Hotels with Staff

26 Aug

Back in the 1940s, hotels had far larger staff than the modern day. This description comes from October 1940 Popular Mechanics:


Imagine being host to from 2,000 to 4,000 guests a day. There are always that many registered at any one of New York’s largest hotels,  with two to three thousand employees to serve them. At least 5,000 visitors drop in daily for a meal or chat. That crowd would equal the  population of a good sized little city. The biggest hotels serve 12,000 meals a day. It takes a lot of food to be ready for such a crowd, and hundreds of tons of ice daily just to keep it in a fresh condition.

  • This isn’t the entire bakery, it’s merely the shop where bread and rolls for hotel patrons are baked.

One of the world’s largest hotels, located in New York, has four general kitchens to prepare food for its seven dining rooms, each of which has its own menu. Another kitchen specializes in preparing soup in fifty-gallon cauldrons. A bakeshop with ovens eighteen feet deep turns out 20,000 rolls, 700 loaves of bread, every day. But no pies or cakes or pastries – these are made in still another bakery. There is even an ice-cream chef with his special kitchen, turning out 400 gallons of frozen desserts.

They freeze their own ice. Some of it, chopped by a machine which macerates an entire 300-pound cake at a time, is served on the table with oysters, grapefruit or wines. Air is circulated through other cakes to keep them crystal clear; then a machine containing rows of revolving saws cuts the cakes into cubes for your glass of water or iced beverage.

This same hotel’s laundry washes and irons sixty to seventy thousand pieces each day. A guest can arrive at midnight, have his clothes washed, his suit pressed, and arise at eight o’clock to find everything clean, stowed neatly in his bedroom door. The secret of speed is in drying. Water is forced from the washed clothes by centrifugal extractors, until they are just right for ironing. A battery of ironers turns out shirts two a minute. The first machine presses the collar, the next does the front, a third irons the back, while the sleeves are pressed and creased on heated metal arms. The last machine turns down the collar, irons the shoulders and cuffs, after which any missing buttons are sewed on by another machine. A woman then touches up each shirt with a hand iron. After that they are folded on a gadget that does everything but think; then a pasteboard cover is slipped on.

One woman irons all socks by slipping them over a heated metal foot. There are four feet in a line, by the time she places a sock on the fourth, the first one is ready to come off. Socks having holes are darned on a machine in the time it would take you to thread a needle.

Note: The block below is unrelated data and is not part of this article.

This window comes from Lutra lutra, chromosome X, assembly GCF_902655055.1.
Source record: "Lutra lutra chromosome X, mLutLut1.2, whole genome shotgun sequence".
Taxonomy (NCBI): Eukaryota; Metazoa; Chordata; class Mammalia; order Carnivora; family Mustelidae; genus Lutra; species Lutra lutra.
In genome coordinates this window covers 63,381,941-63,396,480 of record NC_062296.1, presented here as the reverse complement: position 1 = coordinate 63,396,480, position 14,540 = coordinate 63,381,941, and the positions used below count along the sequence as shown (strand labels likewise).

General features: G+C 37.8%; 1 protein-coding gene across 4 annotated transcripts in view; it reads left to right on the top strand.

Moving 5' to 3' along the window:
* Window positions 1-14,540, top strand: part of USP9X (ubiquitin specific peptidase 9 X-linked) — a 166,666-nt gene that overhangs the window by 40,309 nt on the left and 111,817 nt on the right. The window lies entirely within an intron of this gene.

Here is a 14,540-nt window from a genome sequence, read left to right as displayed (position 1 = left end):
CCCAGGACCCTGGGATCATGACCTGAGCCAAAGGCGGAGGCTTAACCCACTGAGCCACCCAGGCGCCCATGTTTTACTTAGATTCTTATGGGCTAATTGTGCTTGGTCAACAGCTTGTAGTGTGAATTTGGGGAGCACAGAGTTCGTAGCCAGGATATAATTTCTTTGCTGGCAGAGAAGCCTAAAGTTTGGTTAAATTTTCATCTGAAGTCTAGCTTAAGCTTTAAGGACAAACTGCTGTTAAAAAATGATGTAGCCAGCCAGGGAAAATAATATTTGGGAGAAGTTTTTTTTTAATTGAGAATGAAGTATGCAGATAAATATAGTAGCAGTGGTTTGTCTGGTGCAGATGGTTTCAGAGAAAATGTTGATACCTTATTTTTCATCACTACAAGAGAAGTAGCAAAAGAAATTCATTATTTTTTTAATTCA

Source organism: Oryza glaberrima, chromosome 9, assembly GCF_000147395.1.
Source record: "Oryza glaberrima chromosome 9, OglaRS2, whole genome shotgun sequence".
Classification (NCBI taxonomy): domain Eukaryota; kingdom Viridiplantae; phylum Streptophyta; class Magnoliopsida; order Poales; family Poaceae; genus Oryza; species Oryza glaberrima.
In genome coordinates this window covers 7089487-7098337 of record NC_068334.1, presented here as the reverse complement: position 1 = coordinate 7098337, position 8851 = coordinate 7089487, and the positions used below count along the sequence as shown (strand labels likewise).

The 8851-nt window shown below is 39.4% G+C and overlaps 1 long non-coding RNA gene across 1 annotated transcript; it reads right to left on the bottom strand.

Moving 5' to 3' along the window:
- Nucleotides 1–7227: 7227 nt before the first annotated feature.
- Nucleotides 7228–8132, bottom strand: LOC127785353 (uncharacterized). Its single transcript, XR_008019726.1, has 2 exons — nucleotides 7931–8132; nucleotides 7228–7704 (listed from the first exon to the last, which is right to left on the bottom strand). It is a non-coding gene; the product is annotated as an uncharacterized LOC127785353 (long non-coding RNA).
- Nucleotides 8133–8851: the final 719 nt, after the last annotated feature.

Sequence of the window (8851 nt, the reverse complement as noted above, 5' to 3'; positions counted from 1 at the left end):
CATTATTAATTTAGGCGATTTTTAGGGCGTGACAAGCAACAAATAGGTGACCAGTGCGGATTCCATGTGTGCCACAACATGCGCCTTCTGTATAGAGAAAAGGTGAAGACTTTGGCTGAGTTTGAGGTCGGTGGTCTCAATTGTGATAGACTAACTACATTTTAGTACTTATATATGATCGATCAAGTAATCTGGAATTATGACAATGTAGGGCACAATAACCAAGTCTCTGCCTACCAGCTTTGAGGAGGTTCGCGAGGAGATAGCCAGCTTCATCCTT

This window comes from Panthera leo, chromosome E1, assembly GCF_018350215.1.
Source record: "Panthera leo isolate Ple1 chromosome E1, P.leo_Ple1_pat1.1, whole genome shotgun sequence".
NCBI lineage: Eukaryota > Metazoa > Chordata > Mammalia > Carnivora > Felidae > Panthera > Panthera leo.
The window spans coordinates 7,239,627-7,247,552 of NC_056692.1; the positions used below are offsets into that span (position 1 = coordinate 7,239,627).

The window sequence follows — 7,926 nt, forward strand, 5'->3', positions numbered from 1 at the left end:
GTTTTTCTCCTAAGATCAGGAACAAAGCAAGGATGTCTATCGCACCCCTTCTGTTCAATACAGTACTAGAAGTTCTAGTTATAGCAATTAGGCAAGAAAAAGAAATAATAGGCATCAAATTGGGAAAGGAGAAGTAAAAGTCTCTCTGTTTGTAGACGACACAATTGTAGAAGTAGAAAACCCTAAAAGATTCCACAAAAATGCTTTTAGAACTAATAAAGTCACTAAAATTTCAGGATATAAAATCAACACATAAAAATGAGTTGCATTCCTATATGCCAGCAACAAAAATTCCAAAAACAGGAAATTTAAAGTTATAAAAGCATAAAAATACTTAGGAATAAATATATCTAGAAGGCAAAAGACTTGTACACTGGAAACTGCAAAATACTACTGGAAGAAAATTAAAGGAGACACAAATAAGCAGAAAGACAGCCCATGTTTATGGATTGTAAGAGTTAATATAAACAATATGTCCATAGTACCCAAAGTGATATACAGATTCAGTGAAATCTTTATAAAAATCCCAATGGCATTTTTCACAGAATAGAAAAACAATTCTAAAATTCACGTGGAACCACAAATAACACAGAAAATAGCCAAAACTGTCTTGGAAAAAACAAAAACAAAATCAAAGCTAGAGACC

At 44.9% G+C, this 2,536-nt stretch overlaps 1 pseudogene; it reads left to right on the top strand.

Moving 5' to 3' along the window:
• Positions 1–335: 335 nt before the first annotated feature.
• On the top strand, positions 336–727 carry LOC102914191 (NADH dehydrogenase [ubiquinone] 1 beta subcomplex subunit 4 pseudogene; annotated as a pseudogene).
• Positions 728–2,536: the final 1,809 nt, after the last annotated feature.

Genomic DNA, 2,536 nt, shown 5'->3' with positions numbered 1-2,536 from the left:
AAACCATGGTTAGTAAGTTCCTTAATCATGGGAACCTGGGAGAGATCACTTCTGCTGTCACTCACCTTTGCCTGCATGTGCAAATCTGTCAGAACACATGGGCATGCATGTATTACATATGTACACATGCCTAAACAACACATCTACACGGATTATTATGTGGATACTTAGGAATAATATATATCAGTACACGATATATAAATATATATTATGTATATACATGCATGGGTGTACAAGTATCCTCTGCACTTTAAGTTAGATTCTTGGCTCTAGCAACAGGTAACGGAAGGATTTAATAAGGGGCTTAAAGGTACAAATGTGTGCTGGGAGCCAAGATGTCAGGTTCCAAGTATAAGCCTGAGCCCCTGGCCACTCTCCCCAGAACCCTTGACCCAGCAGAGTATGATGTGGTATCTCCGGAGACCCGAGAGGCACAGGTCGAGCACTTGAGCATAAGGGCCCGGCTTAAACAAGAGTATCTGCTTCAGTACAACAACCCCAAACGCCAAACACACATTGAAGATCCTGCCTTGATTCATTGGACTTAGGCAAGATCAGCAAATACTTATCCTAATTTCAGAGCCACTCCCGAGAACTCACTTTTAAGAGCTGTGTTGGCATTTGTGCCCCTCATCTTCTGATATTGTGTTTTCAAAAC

• Power plant for lights, machinery and elevators.

The hotel’s electric plant in the subbasement supplies current to run the elevators, light 25,000 electric bulbs, recondition the air. The hotel itself contains 1,020 miles of electric wire, and this doesn’t include wiring for the 3,340 telephones. Two huge compressors furnish air for the pneumatic tubes, the laundry presses, and to agitate the ice. A central vacuum cleaner in the subbasement has 324 outlets. There are 112 miles of plumbing pipes, carrying hot, cold, and ice water to the 2,200 rooms. In summer 15,000 gallons of ice water are cooled each day, while 45,000 gallons of hot water are used – half a barrel a second.

  • There’s nothing on your floor to blaze except the bedding and what you bring with you, but the hotel’s own fire department is ready for anything.

The hotel has its own fire department, with as large a personnel as you will find in a city of 100,000. Every male employe is a member, has his own station, his special duties to perform should the alarm be sounded. There is a fire truck in the basement, with hose, chemical extinguishers and smoke masks, yet small enough to ride the elevators.

  • A hotel telephone switchboard big enough for a small city – which a metropolitan hotel really is.

The telephone switchboard is the largest private exchange in the world, its thirty five operators handling 250,000 calls a month. For three hours each morning seven operators do nothing but awaken guests. Supplementing the telephones are several miles of pneumatic tubes, three telautograph systems, and a private teletype, all for the speedy transmission of messages.

  • Floor clerk’s message transmitter.

  • Battery of pneumatic tubes in hotel’s message center.

Does the faucet in your room drip? You tell the operator, who writes a message on the telautograph. A woman in the message center tears off this note, places it in a tube cartridge, where it is shot by compressed air direct to the plumber in the subbasement. Does somebody call you when you’re out and leave a message? The operator writes it on the telautograph, and the pneumatic tube shoots it to your floor clerk, who hands it to you when you ask for your key upon returning.

  • Information clerks tell you if the John Smiths of Dubuque are registered.

A big hotel is really a complete city under one roof. One could come to New York over any of several railroads, step directly from the station into the lobby of half a dozen of the biggest hotels. Using the sub way system and underground walks, he could shop in the department stores, do business in many office buildings, attend the theater without ever stepping out of doors. He could even undergo a major operation in the hotel’s own hospital.

  • New arrivals are shown to suite by bell boy.

  • Glasses are washed, hand dried and polished, sterilized and wrapped in Cellophane.


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